The Protectionism of Cultural Appropriation

When my mother died in 2009, I decided to honour her memory by sponsoring a child through an organization called Plan International. Letters and photos are exchanged, and it’s like the film About Schmidt. In the final scene the character played by Jack Nicholson bursts into tears upon receiving a letter from the little boy he sponsors in Africa. I sometimes feel like that.

Over the years different children have been sponsored, but I just got a package from the current beneficiary – a 7-year-old girl in Ethiopia. It includes information about her and her family, as well as a postcard ‘Hello From Canada’ which I am to sign and send back.

The postcard has four photos: a park in Vancouver depicting spring, a summer shot of canoes on a lake in Algonquin Park, a fall scene with brilliant colours from a small Nova Scotia town, and a winter shot of mountains in the Yukon.

The problem is I live in Toronto, and while my home is on a ravine not far from the lake, there are 5.5 million people in the Greater Toronto Area, so the scenes in this postcard do not reflect where I’m coming from. In fact, the scenes in this postcard could be construed as a form of ‘cultural appropriation.’

The present controversy stems from an article by a writer who said he doesn’t believe in ‘cultural appropriation.’ What exactly is that? In the current lexicon, it seems to refer to having the right to write about your own, and insofar as it concerns Indigenous people, they should be the ones writing about Indigenous people.

Indigenous people – First Nations, Aboriginals, Indians – have been treated horrendously by (mostly) white people all over the globe and Canada is no exception. This is not the place to get into the historical abuse of Indigenous people, which has been well documented and continues to be. In fact, I have documented it myself.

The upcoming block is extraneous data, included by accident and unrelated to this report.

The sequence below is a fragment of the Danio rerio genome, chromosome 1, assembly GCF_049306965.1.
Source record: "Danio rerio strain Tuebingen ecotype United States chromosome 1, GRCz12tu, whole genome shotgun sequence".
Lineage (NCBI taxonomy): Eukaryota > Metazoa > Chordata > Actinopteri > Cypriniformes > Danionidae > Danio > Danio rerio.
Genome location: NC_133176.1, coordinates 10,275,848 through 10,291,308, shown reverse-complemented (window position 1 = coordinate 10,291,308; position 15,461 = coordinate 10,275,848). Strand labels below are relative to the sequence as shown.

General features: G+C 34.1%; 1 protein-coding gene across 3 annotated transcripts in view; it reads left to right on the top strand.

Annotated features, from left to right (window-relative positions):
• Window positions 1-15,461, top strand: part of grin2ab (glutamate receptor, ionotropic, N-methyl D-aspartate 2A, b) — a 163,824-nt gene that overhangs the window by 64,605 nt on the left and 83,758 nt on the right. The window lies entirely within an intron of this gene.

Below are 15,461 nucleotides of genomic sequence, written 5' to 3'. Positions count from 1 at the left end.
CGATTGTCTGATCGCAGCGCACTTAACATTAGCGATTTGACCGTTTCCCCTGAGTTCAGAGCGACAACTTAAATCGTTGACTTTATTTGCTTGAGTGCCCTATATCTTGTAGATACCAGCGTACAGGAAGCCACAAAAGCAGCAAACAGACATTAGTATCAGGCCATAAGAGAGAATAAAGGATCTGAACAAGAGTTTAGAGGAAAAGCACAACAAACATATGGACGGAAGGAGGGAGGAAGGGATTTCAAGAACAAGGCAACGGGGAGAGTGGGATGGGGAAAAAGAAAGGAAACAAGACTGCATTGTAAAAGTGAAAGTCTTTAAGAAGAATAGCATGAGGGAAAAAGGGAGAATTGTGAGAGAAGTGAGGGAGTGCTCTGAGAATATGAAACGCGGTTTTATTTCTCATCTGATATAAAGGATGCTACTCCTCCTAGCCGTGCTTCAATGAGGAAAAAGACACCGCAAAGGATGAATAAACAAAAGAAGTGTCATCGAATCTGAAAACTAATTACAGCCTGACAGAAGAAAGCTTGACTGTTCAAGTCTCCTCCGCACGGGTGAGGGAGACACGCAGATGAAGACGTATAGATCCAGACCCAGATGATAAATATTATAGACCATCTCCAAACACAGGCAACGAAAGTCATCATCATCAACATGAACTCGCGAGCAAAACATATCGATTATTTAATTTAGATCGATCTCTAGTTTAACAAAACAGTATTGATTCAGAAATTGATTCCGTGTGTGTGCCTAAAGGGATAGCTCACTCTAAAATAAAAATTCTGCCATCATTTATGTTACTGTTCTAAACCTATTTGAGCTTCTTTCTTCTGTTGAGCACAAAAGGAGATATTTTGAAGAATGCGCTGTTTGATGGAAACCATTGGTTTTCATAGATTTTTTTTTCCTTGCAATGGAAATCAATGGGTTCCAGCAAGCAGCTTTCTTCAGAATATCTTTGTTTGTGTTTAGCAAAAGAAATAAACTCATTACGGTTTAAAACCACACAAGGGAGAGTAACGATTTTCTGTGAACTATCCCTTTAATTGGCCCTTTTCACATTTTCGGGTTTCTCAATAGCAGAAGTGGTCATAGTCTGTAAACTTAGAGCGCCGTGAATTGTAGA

My newest novel Medicine Man involves painstaking research about an old Iroquois village that once existed near the mouth of the Rouge River. The Government of Ontario and Government of Canada have never recognized that a Native village existed there. Well, these governments have been wrong before. The manuscript is making the rounds in search of a publisher.

At least one author told me I shouldn’t be writing about this. You see, I’m not Aboriginal and haven’t a drop of Aboriginal blood in my veins. By the same token, I don’t have a drop of English or French blood in my veins either, yet I still call myself Canadian.

If ‘cultural appropriation’ were the letter of the law, I’d be confined to writing about a white, Jewish-born man from Toronto, who is married to a Macedonian Orthodox woman from a village in northern Greece whose family came to Canada when she was three. While that might be interesting, it is rather limited.

In my humble view, a writer who takes no risks and is afraid of exploring anything beyond his or her comfort zone may suffer from myopia, even if they have something to contribute.

For what it’s worth, many writers have strong views on this subject. James A. Michener, who penned a few historical novels thank you, said: “I’m not sure you are ever a good storyteller unless you are a good listener.” While W. Somerset Maugham said: “Impropriety is the soul of wit.” Then there is comedy writer Larry David who said: “I don’t like to be out of my comfort zone which is about a half an inch wide.”

And then we have John Howard Griffin, a white American who wrote the book Black Like Me about his experiences travelling through the Deep South after darkening his skin so he would pass as a black man. Should he not have done that?

As for that little 7-year-old girl in Ethiopia, I’m going to send her the postcard with the photos of Canada’s four seasons. But I’m also including a shot of me with the CN Tower in the background.

No way do I want to misappropriate 5.5 million people.

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